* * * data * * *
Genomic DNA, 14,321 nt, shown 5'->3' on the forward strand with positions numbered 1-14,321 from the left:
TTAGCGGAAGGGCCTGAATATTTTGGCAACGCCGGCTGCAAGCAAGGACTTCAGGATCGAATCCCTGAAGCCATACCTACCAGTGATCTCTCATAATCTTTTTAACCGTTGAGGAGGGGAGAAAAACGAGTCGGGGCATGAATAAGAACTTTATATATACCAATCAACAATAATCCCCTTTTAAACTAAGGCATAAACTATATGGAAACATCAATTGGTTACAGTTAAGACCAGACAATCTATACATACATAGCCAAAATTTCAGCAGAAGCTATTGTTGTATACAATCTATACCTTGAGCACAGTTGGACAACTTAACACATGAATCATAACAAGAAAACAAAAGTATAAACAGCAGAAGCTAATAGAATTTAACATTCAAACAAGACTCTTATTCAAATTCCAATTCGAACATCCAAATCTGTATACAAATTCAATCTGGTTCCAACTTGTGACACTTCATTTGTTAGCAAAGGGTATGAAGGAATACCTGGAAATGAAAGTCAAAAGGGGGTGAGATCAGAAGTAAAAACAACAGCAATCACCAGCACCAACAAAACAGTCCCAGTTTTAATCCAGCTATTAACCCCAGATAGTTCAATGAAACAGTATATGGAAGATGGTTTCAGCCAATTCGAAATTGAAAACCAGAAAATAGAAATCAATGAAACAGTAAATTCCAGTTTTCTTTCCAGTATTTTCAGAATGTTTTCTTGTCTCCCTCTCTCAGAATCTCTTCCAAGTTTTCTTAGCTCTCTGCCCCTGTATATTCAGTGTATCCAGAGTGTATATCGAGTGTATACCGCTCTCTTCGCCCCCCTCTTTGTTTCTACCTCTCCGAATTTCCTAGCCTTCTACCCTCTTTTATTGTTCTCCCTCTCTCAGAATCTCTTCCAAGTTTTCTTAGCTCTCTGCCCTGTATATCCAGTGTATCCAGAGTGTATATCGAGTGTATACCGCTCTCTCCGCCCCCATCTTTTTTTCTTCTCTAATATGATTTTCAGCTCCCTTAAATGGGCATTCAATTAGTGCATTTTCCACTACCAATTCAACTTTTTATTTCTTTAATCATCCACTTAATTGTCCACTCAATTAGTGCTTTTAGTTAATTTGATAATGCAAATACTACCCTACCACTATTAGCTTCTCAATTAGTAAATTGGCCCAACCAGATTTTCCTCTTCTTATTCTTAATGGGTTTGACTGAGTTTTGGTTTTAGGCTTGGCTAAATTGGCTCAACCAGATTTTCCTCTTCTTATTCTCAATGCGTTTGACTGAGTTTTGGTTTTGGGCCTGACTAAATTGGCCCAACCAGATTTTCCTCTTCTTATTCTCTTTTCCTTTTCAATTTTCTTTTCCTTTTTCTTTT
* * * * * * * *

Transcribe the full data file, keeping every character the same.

Genomic DNA, 14,321 nt, shown 5'->3' on the forward strand with positions numbered 1-14,321 from the left:
TTAGCGGAAGGGCCTGAATATTTTGGCAACGCCGGCTGCAAGCAAGGACTTCAGGATCGAATCCCTGAAGCCATACCTACCAGTGATCTCTCATAATCTTTTTAACCGTTGAGGAGGGGAGAAAAACGAGTCGGGGCATGAATAAGAACTTTATATATACCAATCAACAATAATCCCCTTTTAAACTAAGGCATAAACTATATGGAAACATCAATTGGTTACAGTTAAGACCAGACAATCTATACATACATAGCCAAAATTTCAGCAGAAGCTATTGTTGTATACAATCTATACCTTGAGCACAGTTGGACAACTTAACACATGAATCATAACAAGAAAACAAAAGTATAAACAGCAGAAGCTAATAGAATTTAACATTCAAACAAGACTCTTATTCAAATTCCAATTCGAACATCCAAATCTGTATACAAATTCAATCTGGTTCCAACTTGTGACACTTCATTTGTTAGCAAAGGGTATGAAGGAATACCTGGAAATGAAAGTCAAAAGGGGGTGAGATCAGAAGTAAAAACAACAGCAATCACCAGCACCAACAAAACAGTCCCAGTTTTAATCCAGCTATTAACCCCAGATAGTTCAATGAAACAGTATATGGAAGATGGTTTCAGCCAATTCGAAATTGAAAACCAGAAAATAGAAATCAATGAAACAGTAAATTCCAGTTTTCTTTCCAGTATTTTCAGAATGTTTTCTTGTCTCCCTCTCTCAGAATCTCTTCCAAGTTTTCTTAGCTCTCTGCCCCTGTATATTCAGTGTATCCAGAGTGTATATCGAGTGTATACCGCTCTCTTCGCCCCCCTCTTTGTTTCTACCTCTCCGAATTTCCTAGCCTTCTACCCTCTTTTATTGTTCTCCCTCTCTCAGAATCTCTTCCAAGTTTTCTTAGCTCTCTGCCCTGTATATCCAGTGTATCCAGAGTGTATATCGAGTGTATACCGCTCTCTCCGCCCCCATCTTTTTTTCTTCTCTAATATGATTTTCAGCTCCCTTAAATGGGCATTCAATTAGTGCATTTTCCACTACCAATTCAACTTTTTATTTCTTTAATCATCCACTTAATTGTCCACTCAATTAGTGCTTTTAGTTAATTTGATAATGCAAATACTACCCTACCACTATTAGCTTCTCAATTAGTAAATTGGCCCAACCAGATTTTCCTCTTCTTATTCTTAATGGGTTTGACTGAGTTTTGGTTTTAGGCTTGGCTAAATTGGCTCAACCAGATTTTCCTCTTCTTATTCTCAATGCGTTTGACTGAGTTTTGGTTTTGGGCCTGACTAAATTGGCCCAACCAGATTTTCCTCTTCTTATTCTCTTTTCCTTTTCAATTTTCTTTTCCTTTTTCTTTT